Global Research without Leaving Your Desk: Travelling the World with Your Mouse as Companion

Christine D. Reid (University of Strathclyde Business School, Glasgow, UK)

Library Review

ISSN: 0024-2535

Article publication date: 11 October 2011




Reid, C.D. (2011), "Global Research without Leaving Your Desk: Travelling the World with Your Mouse as Companion", Library Review, Vol. 60 No. 9, pp. 839-840.



Emerald Group Publishing Limited

Copyright © 2011, Emerald Group Publishing Limited

The internet has become the source that we all turn to for quick reference to information. However, the indiscriminate nature of search engines makes them very inefficient tools and a poorly constructed search resulting in millions of hits does not, as a rule, return quick answers. This book aims to remove some of this frustration for the business information researcher by providing pointers to reliable and targeted internet sources. Although it does claim to assume a certain level of internet skills, chapter one begins with some very useful basics – read a URL before opening up the web page as this can tell you a great deal about the content and save precious time; check the date last updated of a page before reading the content and deciding to use it; use mind mapping to develop alternative key words; and remember the internet archive for pages which appear to have disappeared. This chapter then continues with an overview of search engines and their characteristics likening this to a cruise round the Greek Islands with only the more well‐known being discussed. These include Google, Clusty, and Turbo 10 and metasearch engines such as Dogpile and Kartoo.

The longest chapter, with 65 pages, focuses on how to access global business information. This begins with very general sources before addressing specific, but selective, organisations by area, country and those with international coverage. The remaining chapters consider knowing your customer, the focus of which is on internet scams and frauds; terrorism, surveillance and corruption; the growing importance of social networking tools; and finally some fun resources.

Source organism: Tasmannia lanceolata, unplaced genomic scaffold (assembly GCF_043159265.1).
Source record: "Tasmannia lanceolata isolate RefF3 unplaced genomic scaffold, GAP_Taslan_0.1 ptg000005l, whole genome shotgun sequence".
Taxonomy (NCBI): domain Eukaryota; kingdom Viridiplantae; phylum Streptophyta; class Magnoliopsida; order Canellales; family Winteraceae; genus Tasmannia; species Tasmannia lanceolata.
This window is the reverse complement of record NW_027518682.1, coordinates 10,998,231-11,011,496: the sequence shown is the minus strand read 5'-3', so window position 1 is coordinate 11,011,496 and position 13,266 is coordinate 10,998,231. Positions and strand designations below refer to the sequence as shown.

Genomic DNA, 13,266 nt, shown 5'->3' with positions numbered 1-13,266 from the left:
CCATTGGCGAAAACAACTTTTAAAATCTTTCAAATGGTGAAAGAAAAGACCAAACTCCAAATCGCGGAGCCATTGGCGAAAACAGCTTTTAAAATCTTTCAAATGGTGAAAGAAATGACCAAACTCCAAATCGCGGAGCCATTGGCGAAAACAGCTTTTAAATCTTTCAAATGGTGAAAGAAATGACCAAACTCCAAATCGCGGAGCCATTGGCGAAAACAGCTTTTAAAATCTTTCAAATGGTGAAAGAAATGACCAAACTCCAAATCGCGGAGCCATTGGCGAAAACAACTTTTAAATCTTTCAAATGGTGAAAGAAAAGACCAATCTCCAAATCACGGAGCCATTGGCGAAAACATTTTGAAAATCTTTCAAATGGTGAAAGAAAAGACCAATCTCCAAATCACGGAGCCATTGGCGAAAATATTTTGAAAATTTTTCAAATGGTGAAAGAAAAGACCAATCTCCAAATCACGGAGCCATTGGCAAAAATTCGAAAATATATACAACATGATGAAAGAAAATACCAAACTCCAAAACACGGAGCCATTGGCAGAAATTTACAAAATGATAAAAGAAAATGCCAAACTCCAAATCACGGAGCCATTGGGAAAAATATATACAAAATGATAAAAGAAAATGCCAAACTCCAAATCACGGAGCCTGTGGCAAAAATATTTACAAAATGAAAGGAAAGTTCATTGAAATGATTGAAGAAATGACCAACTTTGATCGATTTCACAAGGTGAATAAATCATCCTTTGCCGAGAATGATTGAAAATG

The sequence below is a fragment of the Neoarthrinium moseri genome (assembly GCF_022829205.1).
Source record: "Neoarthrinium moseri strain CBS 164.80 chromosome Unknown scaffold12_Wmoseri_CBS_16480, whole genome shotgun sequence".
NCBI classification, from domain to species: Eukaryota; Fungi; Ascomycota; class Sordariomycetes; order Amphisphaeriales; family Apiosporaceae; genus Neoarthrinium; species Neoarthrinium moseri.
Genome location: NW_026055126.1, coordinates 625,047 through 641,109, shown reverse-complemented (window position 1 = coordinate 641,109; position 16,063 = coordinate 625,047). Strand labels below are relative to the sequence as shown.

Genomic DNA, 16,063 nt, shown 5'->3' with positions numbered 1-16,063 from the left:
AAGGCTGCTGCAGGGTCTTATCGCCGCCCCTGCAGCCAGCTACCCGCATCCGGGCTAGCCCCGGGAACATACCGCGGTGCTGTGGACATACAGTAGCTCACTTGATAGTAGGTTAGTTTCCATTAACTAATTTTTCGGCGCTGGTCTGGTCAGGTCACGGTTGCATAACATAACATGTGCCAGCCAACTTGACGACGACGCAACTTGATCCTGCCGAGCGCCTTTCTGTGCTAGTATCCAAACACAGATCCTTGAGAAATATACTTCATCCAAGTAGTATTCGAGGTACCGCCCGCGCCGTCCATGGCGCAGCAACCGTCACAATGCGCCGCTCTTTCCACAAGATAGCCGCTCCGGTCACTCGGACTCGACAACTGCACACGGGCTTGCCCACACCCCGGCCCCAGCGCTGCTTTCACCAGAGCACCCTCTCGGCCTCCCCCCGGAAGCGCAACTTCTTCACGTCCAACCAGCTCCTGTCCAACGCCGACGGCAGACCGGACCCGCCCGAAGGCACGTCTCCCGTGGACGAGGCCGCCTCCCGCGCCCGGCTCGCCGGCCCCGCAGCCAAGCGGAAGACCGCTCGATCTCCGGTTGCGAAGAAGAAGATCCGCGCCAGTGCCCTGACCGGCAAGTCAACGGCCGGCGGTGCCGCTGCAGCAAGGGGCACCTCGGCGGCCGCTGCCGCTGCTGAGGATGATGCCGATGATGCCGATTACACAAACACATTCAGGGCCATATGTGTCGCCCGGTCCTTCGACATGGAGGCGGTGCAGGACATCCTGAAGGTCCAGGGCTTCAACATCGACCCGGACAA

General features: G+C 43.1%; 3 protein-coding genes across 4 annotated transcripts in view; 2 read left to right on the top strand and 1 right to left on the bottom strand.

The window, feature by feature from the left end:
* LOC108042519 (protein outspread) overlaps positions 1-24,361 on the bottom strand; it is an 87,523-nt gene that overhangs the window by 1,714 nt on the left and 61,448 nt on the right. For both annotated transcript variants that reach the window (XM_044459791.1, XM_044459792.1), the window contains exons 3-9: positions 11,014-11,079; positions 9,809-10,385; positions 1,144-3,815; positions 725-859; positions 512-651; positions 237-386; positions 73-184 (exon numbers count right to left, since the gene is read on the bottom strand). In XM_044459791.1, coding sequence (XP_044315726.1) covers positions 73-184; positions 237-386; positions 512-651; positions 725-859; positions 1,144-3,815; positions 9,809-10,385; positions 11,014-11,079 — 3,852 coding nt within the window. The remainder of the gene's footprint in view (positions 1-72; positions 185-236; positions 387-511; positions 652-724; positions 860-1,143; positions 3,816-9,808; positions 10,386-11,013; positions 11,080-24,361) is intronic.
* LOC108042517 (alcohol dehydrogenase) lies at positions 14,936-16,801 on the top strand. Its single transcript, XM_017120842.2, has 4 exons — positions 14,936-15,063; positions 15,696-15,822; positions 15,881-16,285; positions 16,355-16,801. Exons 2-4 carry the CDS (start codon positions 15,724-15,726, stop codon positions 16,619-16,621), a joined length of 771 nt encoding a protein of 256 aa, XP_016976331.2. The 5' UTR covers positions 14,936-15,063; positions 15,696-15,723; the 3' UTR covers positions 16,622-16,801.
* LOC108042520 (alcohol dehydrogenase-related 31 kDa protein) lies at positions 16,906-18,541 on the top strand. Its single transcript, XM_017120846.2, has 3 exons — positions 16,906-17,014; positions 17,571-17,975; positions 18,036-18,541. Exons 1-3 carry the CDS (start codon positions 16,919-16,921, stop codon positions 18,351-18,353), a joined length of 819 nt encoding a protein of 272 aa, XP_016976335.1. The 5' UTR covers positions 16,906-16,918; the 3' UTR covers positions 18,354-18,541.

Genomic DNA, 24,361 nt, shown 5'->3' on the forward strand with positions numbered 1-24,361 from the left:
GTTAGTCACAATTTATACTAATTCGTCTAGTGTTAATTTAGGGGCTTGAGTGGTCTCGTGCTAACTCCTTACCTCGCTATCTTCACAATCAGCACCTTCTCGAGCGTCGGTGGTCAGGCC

Macoustra draws on her extensive experience as an information professional in pulling together this volume. She has worked in the oil and gas industry, investment banking, law, local government and consultancy. The resources mentioned therefore reflect her international work experience with a wide variety of different types of content being highlighted. We are shown, for example, how to locate refineries in France, find data on the uranium mining industry in Australia, identify Argentinian newspapers and obtain background on the Canadian wheat industry.

One of the difficulties of providing a guide to web sources is that it goes out of date very quickly. Many of the links I tried to follow were broken. There is an accompanying blog, the stated purpose of which is to list new and obsolete web sites, and thus keep the book up‐to‐date. Sadly this does not appear to be updated very often with the most recent entry dated March 2011 (as at June 2011, the time of writing). A list of the web sites referred to is presented at the end of each chapter. It would have been useful to have seen all of these on the accompanying blog to allow for easy linking as many of the URLS are very long to input. I also struggle to understand why it was felt necessary to include a screen shot for every web site mentioned. Frequently this means two to a page. They are therefore too small to read the content. I counted 192 screenshots and in a book of only 202 pages, not much space is therefore left for accompanying content. With the author giving out advice of checking the date a site is updated, why include a screenshot of the 2007 edition of the CIA World Factbook when this online source is updated weekly?

The country resources are grouped by continent and then by selected countries. To find in the Europe section, more than two pages devoted to England are like a red rag to a bull to a Scot – especially when the resources mentioned are UK wide. Perhaps the author is preparing for greater devolution?

The value of this volume lies in stimulating the researcher to think creatively – who might hold the information you are looking for?; consider obtaining data from different official sites and compare it for accuracy and completeness; pay attention to the copyright policies before using data from sites; and, if seeking background on individuals or companies, remember the gossip pages.

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